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Cavitation Models

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Montreal, Quebec, Canada, July 1418, 2002

FEDSM2002-31011

EVALUATION OF CAVITATION MODELS FOR

NAVIER-STOKES COMPUTATIONS

Inanc Senocak and Wei Shyy

Department of Aerospace Engineering, Mechanics and Engineering Science

University of Florida

Gainesville, FL 32611

inanc@aero.ufl.edu, wss@aero.ufl.edu

ABSTRACT

The predictive capability of three transport equation-based

cavitation models is evaluated for attached turbulent, cavitating

flows. To help shed light on the theoretical justification of these

models, an analysis of the mass and normal-momentum

conservation at a liquid-vapor interface is presented. The test

problems include flows over an axisymmetric cylindrical body

and a planar hydrofoil at different cavitation and Reynolds

numbers. Proper grid distribution for high Reynolds number

cavitating flows is emphasized. Although all three models give

satisfactory predictions in overall pressure distributions,

differences are observed in the closure region of the cavity,

resulting from the differences in compressibility characteristics

handled by each model.

Keywords: CFD, cavitation, turbulence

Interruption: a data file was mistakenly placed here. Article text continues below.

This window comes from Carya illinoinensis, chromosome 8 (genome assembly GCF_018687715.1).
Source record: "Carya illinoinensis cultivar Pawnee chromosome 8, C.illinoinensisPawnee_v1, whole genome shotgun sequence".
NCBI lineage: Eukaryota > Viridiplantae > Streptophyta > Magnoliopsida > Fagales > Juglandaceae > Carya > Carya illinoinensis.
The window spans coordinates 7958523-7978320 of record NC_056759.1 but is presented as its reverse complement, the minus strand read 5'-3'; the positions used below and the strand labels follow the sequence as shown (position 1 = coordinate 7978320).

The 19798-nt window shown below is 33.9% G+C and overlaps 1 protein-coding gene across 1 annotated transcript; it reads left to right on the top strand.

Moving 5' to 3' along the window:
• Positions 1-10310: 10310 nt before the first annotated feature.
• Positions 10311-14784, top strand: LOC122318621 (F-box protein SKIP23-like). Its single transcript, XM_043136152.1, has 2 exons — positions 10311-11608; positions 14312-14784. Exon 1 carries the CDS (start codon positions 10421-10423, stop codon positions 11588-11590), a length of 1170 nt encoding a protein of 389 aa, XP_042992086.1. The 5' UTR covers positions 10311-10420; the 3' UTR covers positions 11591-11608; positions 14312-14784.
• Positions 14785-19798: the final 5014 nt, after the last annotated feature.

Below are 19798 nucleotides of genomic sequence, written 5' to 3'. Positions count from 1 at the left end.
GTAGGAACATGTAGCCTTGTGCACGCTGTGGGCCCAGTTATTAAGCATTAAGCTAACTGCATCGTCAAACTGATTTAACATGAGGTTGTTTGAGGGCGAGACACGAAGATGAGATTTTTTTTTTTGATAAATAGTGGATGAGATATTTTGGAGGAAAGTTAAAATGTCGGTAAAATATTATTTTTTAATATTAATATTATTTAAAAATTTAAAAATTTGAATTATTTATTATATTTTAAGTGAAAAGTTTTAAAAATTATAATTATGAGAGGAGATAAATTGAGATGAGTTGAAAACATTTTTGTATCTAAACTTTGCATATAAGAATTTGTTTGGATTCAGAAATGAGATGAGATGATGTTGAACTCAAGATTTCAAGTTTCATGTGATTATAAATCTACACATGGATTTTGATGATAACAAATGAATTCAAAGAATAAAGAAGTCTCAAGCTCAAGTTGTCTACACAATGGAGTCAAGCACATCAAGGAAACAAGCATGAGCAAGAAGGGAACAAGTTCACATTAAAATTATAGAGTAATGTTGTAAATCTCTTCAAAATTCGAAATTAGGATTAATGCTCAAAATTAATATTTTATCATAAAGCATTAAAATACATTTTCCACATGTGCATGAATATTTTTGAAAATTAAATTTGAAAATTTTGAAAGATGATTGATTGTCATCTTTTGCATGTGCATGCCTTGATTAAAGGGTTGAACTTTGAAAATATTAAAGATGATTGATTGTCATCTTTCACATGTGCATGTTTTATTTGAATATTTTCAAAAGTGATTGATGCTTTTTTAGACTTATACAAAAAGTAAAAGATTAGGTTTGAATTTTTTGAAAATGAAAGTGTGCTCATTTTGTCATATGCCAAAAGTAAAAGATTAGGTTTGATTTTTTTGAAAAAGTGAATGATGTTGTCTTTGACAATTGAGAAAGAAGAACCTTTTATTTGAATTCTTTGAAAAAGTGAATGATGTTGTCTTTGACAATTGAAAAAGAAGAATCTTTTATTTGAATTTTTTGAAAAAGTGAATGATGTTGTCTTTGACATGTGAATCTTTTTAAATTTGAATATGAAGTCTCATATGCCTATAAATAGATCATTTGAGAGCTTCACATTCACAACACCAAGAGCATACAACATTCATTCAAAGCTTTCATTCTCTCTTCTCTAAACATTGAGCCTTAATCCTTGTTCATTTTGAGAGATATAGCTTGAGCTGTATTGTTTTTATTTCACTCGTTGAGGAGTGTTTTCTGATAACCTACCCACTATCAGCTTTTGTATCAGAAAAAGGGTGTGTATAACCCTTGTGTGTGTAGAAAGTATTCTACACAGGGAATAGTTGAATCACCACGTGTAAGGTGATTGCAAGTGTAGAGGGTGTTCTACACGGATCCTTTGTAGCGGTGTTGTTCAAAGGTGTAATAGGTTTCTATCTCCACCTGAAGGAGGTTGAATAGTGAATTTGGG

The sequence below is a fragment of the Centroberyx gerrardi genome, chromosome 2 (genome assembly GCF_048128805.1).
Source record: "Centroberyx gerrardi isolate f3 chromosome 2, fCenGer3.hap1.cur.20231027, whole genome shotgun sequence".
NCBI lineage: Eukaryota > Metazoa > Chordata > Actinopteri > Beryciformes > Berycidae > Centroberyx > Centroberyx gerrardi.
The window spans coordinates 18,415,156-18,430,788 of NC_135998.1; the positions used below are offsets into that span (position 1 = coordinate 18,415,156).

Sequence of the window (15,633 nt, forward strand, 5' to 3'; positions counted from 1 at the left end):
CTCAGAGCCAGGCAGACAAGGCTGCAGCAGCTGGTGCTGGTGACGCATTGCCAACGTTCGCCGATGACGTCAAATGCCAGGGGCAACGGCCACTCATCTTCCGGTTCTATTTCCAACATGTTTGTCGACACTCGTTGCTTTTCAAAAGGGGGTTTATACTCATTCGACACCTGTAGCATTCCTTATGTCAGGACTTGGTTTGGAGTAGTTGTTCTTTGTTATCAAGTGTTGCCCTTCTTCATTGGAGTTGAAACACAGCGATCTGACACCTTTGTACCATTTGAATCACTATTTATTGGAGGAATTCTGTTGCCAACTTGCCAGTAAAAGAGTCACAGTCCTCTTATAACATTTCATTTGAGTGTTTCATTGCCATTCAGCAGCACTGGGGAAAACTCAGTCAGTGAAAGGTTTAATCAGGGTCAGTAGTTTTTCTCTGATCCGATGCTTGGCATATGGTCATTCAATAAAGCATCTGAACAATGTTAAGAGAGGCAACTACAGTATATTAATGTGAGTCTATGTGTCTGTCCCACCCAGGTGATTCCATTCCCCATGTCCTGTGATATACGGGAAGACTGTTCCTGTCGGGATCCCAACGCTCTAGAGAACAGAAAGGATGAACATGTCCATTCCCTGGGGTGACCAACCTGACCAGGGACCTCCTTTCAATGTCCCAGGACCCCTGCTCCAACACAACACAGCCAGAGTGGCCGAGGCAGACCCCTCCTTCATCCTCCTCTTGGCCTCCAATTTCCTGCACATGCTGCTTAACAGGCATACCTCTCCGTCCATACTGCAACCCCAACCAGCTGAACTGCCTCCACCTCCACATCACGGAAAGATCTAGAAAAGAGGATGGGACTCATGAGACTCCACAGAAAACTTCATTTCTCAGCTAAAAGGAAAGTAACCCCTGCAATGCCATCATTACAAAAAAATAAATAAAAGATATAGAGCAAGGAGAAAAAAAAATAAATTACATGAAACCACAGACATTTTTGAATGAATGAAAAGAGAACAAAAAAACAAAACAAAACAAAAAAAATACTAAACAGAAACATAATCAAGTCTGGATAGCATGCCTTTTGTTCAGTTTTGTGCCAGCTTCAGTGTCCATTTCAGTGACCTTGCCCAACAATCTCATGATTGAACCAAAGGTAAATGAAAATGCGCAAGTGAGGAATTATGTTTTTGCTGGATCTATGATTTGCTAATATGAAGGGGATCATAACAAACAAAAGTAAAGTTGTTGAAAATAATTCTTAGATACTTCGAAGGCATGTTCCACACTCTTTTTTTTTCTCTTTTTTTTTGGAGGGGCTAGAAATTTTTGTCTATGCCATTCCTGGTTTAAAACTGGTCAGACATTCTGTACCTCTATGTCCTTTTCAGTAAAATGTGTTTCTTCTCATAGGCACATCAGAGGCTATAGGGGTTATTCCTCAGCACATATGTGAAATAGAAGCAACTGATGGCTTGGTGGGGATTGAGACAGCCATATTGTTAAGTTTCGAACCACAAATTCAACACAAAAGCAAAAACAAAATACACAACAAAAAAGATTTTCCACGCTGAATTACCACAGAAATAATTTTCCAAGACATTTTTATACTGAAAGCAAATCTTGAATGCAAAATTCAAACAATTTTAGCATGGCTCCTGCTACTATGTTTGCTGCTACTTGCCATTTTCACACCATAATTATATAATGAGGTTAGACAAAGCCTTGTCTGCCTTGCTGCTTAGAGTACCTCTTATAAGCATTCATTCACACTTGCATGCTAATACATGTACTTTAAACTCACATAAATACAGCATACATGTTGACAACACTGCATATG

INTRODUCTION

Navier-Stokes computations of turbulent cavitating flows

have received a growing attention due to advances in

computational capabilities and physical understanding for these

problems. The cavitating flow problem is complicated due to

high Reynolds number and multiphase nature of the flow with

large disparity between fluid properties of each phase. The

inception and concurrent development of a cavity into other

stages of cavitation, namely sheet, cloud, vortex and

supercavitation, is driven by the phase change due to

hydrodynamic pressure drop and bubble dynamics [1]. To date,

no computational model can offer comprehensive capabilities of

all these flow regimes based on first principles.

Due to changes in fluid properties and physical

mechanisms across the liquid-vapor boundaries, conventional

computational algorithms of single-phase incompressible flow

experience severe convergence and stability problems for

cavitating flows. To remedy this situation, improved numerical

methods have been proposed. In the context of density-based

methods, the artificial compressibility method has been applied

with special attention given to the preconditioning technique [25]. The preconditioning technique is guided by examining the

eigenvalues of system and may not be unique depending on the

forms of the governing equations [6]. Following the spirit of the

well-established SIMPLE algorithm [7], a pressure-based

method for turbulent cavitating flows has been developed [8]. It